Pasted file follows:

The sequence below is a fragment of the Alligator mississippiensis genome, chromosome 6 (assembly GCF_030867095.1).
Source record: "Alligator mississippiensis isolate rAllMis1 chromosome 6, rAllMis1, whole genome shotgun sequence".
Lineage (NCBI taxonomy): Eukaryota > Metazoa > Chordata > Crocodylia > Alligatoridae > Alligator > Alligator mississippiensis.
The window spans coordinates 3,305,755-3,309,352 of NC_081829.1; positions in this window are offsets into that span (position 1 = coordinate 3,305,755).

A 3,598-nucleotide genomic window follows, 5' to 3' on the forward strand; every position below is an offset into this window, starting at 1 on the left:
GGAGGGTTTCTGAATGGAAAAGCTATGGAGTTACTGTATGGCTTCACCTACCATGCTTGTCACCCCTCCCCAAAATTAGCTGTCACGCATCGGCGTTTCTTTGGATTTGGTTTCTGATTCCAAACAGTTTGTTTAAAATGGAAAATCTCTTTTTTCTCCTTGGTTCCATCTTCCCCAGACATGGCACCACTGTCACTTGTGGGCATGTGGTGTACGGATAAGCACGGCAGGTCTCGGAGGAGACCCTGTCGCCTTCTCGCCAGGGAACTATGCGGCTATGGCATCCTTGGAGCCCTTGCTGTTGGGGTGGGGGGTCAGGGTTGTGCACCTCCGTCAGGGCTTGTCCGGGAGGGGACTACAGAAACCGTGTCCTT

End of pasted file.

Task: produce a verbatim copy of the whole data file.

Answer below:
The sequence below is a fragment of the Alligator mississippiensis genome, chromosome 6 (assembly GCF_030867095.1).
Source record: "Alligator mississippiensis isolate rAllMis1 chromosome 6, rAllMis1, whole genome shotgun sequence".
Lineage (NCBI taxonomy): Eukaryota > Metazoa > Chordata > Crocodylia > Alligatoridae > Alligator > Alligator mississippiensis.
The window spans coordinates 3,305,755-3,309,352 of NC_081829.1; positions in this window are offsets into that span (position 1 = coordinate 3,305,755).

A 3,598-nucleotide genomic window follows, 5' to 3' on the forward strand; every position below is an offset into this window, starting at 1 on the left:
GGAGGGTTTCTGAATGGAAAAGCTATGGAGTTACTGTATGGCTTCACCTACCATGCTTGTCACCCCTCCCCAAAATTAGCTGTCACGCATCGGCGTTTCTTTGGATTTGGTTTCTGATTCCAAACAGTTTGTTTAAAATGGAAAATCTCTTTTTTCTCCTTGGTTCCATCTTCCCCAGACATGGCACCACTGTCACTTGTGGGCATGTGGTGTACGGATAAGCACGGCAGGTCTCGGAGGAGACCCTGTCGCCTTCTCGCCAGGGAACTATGCGGCTATGGCATCCTTGGAGCCCTTGCTGTTGGGGTGGGGGGTCAGGGTTGTGCACCTCCGTCAGGGCTTGTCCGGGAGGGGACTACAGAAACCGTGTCCTT